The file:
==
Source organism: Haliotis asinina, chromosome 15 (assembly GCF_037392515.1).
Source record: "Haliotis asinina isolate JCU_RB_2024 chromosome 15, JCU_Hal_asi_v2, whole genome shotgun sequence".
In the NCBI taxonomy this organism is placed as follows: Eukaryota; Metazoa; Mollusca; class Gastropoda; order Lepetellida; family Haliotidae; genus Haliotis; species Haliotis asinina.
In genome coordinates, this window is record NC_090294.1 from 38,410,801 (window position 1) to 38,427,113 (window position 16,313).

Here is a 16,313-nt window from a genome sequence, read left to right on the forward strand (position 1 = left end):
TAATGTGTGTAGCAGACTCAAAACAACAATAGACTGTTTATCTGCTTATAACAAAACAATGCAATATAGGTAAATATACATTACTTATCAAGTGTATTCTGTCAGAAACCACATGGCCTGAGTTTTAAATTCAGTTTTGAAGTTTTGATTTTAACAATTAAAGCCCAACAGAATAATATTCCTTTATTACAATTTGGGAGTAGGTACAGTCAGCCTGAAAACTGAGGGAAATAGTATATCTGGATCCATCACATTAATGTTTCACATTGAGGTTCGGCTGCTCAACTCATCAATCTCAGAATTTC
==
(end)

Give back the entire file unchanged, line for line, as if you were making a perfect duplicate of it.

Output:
Source organism: Haliotis asinina, chromosome 15 (assembly GCF_037392515.1).
Source record: "Haliotis asinina isolate JCU_RB_2024 chromosome 15, JCU_Hal_asi_v2, whole genome shotgun sequence".
In the NCBI taxonomy this organism is placed as follows: Eukaryota; Metazoa; Mollusca; class Gastropoda; order Lepetellida; family Haliotidae; genus Haliotis; species Haliotis asinina.
In genome coordinates, this window is record NC_090294.1 from 38,410,801 (window position 1) to 38,427,113 (window position 16,313).

Here is a 16,313-nt window from a genome sequence, read left to right on the forward strand (position 1 = left end):
TAATGTGTGTAGCAGACTCAAAACAACAATAGACTGTTTATCTGCTTATAACAAAACAATGCAATATAGGTAAATATACATTACTTATCAAGTGTATTCTGTCAGAAACCACATGGCCTGAGTTTTAAATTCAGTTTTGAAGTTTTGATTTTAACAATTAAAGCCCAACAGAATAATATTCCTTTATTACAATTTGGGAGTAGGTACAGTCAGCCTGAAAACTGAGGGAAATAGTATATCTGGATCCATCACATTAATGTTTCACATTGAGGTTCGGCTGCTCAACTCATCAATCTCAGAATTTC